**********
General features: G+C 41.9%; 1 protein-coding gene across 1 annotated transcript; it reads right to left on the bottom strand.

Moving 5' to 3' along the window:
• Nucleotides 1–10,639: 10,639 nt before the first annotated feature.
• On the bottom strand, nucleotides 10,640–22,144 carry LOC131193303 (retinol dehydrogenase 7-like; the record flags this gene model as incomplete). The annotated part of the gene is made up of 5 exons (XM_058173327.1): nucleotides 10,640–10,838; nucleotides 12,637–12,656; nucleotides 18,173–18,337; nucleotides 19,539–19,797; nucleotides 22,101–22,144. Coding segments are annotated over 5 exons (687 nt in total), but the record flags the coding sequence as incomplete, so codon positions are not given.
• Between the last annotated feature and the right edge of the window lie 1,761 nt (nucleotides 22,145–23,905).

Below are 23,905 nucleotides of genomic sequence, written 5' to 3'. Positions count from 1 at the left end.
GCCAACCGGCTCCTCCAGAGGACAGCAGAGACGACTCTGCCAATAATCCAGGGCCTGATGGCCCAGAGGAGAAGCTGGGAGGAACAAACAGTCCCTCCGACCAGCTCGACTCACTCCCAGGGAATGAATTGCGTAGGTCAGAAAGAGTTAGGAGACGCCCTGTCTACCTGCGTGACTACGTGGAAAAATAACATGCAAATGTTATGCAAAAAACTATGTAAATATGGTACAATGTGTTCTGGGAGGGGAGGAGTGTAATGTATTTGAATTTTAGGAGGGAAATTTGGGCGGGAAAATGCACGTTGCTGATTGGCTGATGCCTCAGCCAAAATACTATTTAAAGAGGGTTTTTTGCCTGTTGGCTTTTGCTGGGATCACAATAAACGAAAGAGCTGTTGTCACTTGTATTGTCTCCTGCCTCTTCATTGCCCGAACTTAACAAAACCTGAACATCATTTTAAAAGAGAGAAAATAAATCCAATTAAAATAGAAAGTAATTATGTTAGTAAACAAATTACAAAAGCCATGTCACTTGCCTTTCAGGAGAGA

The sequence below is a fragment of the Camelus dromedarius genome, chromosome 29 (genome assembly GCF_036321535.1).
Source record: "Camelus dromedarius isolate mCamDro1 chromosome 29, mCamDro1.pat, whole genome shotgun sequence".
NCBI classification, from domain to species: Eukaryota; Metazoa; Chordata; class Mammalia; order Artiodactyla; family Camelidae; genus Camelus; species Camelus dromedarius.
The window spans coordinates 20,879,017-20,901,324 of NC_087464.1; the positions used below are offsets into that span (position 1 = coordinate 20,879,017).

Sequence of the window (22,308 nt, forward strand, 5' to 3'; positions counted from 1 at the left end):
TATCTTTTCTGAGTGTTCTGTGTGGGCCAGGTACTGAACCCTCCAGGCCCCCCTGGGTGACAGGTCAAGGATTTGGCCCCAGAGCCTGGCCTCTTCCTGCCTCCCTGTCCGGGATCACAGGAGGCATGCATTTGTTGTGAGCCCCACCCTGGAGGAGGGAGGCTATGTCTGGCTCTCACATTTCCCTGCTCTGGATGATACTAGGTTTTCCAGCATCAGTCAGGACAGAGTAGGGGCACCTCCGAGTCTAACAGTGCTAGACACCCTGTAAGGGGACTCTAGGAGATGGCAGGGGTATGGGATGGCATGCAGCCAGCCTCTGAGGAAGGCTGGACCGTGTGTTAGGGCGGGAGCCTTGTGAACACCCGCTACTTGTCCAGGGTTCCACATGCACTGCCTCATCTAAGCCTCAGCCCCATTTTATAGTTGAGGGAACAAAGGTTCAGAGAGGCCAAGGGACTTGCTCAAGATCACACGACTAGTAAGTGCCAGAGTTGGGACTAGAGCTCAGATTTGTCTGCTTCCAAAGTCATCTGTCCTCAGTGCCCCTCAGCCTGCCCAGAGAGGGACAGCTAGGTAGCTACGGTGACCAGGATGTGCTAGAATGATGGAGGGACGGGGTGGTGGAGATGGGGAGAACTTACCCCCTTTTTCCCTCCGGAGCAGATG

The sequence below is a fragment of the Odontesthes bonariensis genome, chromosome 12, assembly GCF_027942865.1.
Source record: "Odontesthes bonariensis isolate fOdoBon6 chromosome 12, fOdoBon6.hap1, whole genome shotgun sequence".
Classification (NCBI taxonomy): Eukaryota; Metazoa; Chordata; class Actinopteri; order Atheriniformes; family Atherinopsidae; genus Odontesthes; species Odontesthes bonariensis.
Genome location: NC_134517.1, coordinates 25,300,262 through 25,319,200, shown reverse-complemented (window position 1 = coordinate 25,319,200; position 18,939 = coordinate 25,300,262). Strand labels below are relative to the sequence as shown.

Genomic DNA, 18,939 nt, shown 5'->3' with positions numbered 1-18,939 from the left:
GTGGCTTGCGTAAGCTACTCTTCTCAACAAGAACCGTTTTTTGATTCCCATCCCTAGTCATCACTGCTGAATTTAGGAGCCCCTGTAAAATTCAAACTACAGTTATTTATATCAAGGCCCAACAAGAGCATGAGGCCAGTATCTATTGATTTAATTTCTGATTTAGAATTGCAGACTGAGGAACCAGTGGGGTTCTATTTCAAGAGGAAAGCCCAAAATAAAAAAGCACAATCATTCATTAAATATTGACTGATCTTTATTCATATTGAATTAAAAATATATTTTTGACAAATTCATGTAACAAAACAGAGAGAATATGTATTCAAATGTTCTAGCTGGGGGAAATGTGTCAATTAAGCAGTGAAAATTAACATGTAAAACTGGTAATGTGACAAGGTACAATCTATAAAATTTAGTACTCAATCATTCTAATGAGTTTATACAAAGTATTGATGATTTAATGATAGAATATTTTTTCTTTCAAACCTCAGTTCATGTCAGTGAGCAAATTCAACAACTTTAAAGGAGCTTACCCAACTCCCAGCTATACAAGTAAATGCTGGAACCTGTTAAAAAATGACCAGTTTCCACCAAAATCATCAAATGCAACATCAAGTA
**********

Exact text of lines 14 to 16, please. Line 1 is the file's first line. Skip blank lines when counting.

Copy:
The sequence below is a fragment of the Odontesthes bonariensis genome, chromosome 12, assembly GCF_027942865.1.
Source record: "Odontesthes bonariensis isolate fOdoBon6 chromosome 12, fOdoBon6.hap1, whole genome shotgun sequence".
Classification (NCBI taxonomy): Eukaryota; Metazoa; Chordata; class Actinopteri; order Atheriniformes; family Atherinopsidae; genus Odontesthes; species Odontesthes bonariensis.